When I later started buying my own D&D material (Holmes, then AD&D and White Box a little later,) I was surprised to discover a few differences. Wisdom was replaced with Piety, and the spell system I was taught was a spell point system. Clerics had Piety Points in addition to Piety, and Magic-Users had Magical Conductivity points. I know Magical Conductivity started at 1d6, but I don't recall how it was regained or how it went up with level. I don't know that I ever played a Cleric back then, so I know even less about how Piety Points worked.
What I do remember is that the spell lists looked a lot like the lists in the various books, except each spell level had a numeric range that went roughly like: 1st level spells = 1-2, 2nd level spells = 1-3. These were the spell point costs. Here's a recreation using modern dice notation:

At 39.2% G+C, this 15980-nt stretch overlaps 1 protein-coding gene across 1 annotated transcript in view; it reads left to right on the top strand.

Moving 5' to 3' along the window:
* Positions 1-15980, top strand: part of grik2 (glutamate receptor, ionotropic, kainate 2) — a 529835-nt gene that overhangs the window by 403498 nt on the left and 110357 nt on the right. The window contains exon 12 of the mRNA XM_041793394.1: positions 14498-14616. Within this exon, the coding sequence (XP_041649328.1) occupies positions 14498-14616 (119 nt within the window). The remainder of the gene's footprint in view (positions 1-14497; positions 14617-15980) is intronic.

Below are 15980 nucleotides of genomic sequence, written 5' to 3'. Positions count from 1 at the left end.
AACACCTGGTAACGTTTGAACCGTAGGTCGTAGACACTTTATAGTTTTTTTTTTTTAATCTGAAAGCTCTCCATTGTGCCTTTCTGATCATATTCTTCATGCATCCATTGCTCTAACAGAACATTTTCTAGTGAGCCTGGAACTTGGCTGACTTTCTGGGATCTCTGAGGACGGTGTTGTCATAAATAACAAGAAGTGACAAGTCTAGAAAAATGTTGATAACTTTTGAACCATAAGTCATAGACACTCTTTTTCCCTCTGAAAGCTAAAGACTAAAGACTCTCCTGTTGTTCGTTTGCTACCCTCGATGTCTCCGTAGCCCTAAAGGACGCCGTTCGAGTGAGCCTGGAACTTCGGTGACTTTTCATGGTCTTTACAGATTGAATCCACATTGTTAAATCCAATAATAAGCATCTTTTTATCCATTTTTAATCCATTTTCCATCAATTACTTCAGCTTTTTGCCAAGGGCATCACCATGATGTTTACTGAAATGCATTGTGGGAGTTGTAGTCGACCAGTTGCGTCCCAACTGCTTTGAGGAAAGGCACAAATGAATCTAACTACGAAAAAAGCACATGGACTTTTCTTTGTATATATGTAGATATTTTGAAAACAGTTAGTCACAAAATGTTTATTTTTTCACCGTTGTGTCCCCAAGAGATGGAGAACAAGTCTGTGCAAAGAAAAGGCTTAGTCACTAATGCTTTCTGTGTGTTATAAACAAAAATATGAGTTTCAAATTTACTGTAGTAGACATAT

- 1st level spells: d6/3
- 2nd level spells: d6/2
- 3rd level spells: d4
- 4th level spells: d6
- 5th level spells: d8
- 6th level spells: 2d6
You of course rolled the dice when you cast a spell and lost that many Magical Conductivity points. Aside from the bookkeeping, it's a lot less hassle than other spell point systems I've seen.
What I think would be easier, if someone were to use this system today, is not keep track of separate MC/PP point pools, but keep a running tally of points spent on spells. When this tally exceeds hit points, the caster has run out of spell points. That's a little easier on the eraser, too.